I bought one of those warm, whole rotisserie chickens next to the cashier line. It looked and smelled awesome. My doubts, though, still churned as I fought the urge to cave in to these suspicions that were ultimately unsubstantiated. How could I know? They might really need help. Right? Sure…so I’ll give them some food. After all, I’m not giving them any money. I’m sure they’ll save money to put towards rent if they don’t have to buy food. Yes… I’m being smart about this.

On my way out of the parking lot, I pulled right up next to the man and handed him the clamshell container of chicken.

“Thank you…God bless you,” he said with a rich Hispanic accent.

I caught a glimpse of their facial expressions as the ‘transaction’ took place. They looked so serious…no smiles, no obvious signs of ‘appreciation’ like my usual homeless man…just these somber looks of “it’s cold outside”. I had various assessments of this…some in their favor, others not so much. Alas, I continued on my way back to work…at least I tried.

I wasn’t a half of a mile from the shopping center before I began to debate with my conscience.

“…food fixes hunger, but it won’t help much with their rent…”

“Well… If they’re struggling as much as they say they are, I’m sure they were hungry. So I did them a service,” I replied.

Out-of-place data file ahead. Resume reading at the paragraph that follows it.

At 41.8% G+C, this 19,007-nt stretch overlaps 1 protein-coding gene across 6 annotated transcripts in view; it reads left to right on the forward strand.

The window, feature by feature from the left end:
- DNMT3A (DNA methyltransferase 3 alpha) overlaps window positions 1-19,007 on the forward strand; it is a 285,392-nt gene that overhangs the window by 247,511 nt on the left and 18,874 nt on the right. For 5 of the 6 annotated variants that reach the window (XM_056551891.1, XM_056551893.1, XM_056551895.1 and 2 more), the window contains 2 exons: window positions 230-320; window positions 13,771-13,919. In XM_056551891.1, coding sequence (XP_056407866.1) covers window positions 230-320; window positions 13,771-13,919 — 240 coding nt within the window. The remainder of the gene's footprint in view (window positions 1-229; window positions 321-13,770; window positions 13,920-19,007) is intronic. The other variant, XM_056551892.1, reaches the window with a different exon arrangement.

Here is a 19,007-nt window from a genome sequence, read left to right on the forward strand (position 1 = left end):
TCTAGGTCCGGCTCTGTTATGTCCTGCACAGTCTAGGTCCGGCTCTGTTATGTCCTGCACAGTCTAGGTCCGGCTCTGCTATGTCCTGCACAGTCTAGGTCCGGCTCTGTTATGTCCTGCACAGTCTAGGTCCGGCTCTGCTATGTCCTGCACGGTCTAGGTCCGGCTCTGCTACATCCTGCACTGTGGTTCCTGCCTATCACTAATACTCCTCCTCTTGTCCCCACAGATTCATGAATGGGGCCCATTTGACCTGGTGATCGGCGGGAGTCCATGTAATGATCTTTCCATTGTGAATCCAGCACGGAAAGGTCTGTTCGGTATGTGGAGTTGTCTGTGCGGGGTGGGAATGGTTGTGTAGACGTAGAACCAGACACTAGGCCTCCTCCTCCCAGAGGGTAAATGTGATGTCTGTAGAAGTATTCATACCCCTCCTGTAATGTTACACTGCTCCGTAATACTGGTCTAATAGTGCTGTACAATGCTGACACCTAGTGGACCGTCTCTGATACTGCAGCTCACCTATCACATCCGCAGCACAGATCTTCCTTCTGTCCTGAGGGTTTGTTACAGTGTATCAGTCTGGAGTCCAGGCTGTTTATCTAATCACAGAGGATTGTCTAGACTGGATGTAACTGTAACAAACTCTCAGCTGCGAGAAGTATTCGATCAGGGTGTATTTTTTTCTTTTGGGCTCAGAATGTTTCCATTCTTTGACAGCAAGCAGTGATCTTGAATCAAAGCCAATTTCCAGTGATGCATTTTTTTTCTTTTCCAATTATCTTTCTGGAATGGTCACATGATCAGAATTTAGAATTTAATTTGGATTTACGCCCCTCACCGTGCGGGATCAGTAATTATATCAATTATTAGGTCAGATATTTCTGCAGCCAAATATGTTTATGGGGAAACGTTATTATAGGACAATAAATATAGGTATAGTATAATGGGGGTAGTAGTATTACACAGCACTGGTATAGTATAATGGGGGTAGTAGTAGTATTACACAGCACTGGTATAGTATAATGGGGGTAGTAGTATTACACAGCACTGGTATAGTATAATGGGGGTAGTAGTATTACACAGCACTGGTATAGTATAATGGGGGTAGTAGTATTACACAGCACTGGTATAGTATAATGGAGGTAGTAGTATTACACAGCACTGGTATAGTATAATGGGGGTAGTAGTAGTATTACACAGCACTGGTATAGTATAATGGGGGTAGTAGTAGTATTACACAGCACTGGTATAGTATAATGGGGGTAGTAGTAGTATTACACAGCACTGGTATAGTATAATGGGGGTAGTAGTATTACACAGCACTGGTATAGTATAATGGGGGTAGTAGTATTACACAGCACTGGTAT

“Yeah, you did feed them. That was good…but you didn’t give them money because you thought they might have been trying to hustle. So you just gave them food…”

“Well yeah… they could have been lying about not having money for rent. So I didn’t give them money just in case.”

“…’just in case’, huh? Interesting…”


“…You’re lucky no one thought ‘just in case’ when it came time to donate to your mission trip. You might have been hustling them, too. They couldn’t guarantee that you weren’t, but they gave you money anyway…”


At this point, I couldn’t deny my hypocrisy. I had only recently been so blessed by the unprejudiced generosity of others. Yet, here I was clutching my own wallet when it came to giving relatively a few bucks to a guy who could have needed a donation much more than I did. In fact, I had been so blessed apart from the donations that I still had little justification in questioning the motives of someone else before giving them money.

I made the next right turn and made a beeline trek back to the shopping center. My bank had a branch location, complete with an ATM, right there in the parking lot. How convenient. I took out some cash, walked right over to the guy and handed him the money. I didn’t know if his plea for help was legitimate of a scam. All I had was my own imagination that could make conclusions either way. What I did know was that he could really need it, and that this could be his family that really could be desperate for ends-meet. I couldn’t be sure and it didn’t matter. What mattered was that I won a battle against stingy hypocrisy and passed on a blessing of generosity; and that’s something I’m more than happy to send around in the cycle of reciprocity.


About The Motley Sage

...just the motley fool with a college degree, a few books read and a little life to share. *quietly rolling by on a unicycle wearing a harlequin spandex suit while reading 'The Art of War'*